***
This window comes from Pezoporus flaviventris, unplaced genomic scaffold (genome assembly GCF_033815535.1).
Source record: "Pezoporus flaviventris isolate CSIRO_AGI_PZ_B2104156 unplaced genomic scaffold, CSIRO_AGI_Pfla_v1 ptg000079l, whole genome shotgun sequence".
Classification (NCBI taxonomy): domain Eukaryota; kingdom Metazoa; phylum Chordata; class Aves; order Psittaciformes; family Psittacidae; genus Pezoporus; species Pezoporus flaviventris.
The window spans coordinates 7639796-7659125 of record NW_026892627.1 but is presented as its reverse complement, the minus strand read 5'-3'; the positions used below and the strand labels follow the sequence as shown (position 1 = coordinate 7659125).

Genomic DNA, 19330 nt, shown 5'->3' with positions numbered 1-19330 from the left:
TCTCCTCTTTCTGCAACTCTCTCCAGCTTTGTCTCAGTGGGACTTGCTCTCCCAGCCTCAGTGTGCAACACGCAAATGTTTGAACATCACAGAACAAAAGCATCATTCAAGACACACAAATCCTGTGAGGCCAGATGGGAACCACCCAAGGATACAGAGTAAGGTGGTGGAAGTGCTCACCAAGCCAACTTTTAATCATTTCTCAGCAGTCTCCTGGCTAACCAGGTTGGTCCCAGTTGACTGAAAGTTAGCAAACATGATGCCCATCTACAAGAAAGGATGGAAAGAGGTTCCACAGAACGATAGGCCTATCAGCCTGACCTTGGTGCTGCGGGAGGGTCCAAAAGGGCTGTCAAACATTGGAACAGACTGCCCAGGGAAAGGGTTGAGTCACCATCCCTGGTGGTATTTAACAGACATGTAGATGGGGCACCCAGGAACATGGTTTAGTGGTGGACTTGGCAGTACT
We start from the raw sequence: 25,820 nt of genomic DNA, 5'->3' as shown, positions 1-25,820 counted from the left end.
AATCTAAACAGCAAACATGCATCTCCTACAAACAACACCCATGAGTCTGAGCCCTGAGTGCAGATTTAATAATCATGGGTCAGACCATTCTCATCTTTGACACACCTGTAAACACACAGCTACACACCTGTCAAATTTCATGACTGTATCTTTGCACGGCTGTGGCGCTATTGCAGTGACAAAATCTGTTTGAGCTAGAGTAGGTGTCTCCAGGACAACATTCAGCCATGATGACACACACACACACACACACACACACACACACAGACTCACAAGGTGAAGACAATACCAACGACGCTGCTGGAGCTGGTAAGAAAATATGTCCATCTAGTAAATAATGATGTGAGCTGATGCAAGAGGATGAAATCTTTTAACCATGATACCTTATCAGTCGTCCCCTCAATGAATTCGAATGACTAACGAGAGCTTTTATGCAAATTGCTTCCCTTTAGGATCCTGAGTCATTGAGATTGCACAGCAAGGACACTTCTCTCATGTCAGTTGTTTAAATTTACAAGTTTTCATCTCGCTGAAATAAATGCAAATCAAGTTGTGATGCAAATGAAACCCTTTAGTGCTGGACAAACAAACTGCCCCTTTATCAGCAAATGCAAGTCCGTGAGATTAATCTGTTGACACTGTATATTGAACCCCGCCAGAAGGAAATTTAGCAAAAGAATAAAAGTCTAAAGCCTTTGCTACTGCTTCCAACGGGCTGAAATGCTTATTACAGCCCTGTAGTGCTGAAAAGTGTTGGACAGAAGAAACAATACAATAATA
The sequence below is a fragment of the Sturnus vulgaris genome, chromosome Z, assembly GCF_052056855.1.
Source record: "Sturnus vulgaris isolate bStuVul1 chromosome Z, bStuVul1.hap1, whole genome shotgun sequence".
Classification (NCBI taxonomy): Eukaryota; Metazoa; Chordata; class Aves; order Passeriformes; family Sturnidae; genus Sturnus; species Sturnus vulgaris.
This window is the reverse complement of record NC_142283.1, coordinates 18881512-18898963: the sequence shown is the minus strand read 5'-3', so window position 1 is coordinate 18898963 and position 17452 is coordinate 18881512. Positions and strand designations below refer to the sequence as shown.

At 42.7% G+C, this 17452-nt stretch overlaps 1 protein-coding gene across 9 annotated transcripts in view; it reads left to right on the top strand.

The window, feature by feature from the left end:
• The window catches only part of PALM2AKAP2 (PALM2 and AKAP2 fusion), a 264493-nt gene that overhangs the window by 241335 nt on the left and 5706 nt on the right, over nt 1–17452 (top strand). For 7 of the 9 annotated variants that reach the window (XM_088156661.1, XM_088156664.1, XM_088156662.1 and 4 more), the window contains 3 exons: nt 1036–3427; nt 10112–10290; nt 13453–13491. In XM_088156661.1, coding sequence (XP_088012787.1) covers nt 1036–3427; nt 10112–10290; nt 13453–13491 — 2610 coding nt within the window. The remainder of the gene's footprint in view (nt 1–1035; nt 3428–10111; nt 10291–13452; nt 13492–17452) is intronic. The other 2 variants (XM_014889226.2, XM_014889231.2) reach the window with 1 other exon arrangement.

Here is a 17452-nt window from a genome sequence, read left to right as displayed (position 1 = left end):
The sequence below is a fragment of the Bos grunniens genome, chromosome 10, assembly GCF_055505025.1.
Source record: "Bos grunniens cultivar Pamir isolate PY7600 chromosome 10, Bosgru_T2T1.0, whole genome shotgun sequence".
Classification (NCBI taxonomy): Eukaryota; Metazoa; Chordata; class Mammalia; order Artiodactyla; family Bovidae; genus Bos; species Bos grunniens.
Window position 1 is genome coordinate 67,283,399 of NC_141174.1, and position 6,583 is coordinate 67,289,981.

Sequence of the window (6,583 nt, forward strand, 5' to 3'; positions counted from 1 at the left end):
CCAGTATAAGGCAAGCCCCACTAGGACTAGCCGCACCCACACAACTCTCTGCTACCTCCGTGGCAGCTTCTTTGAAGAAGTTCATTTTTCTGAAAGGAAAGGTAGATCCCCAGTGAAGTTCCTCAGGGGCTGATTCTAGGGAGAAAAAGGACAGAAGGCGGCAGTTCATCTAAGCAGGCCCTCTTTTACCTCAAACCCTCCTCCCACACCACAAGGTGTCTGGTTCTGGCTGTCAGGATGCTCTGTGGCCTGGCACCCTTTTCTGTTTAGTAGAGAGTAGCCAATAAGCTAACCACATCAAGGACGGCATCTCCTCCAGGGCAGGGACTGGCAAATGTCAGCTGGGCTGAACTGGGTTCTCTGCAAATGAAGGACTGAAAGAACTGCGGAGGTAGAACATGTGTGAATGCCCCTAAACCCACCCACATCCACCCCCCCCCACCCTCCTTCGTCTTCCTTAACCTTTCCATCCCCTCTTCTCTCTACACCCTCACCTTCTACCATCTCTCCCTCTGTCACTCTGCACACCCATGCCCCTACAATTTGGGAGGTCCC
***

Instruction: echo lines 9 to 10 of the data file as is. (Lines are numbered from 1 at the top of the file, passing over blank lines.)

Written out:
The sequence below is a fragment of the Sturnus vulgaris genome, chromosome Z, assembly GCF_052056855.1.
Source record: "Sturnus vulgaris isolate bStuVul1 chromosome Z, bStuVul1.hap1, whole genome shotgun sequence".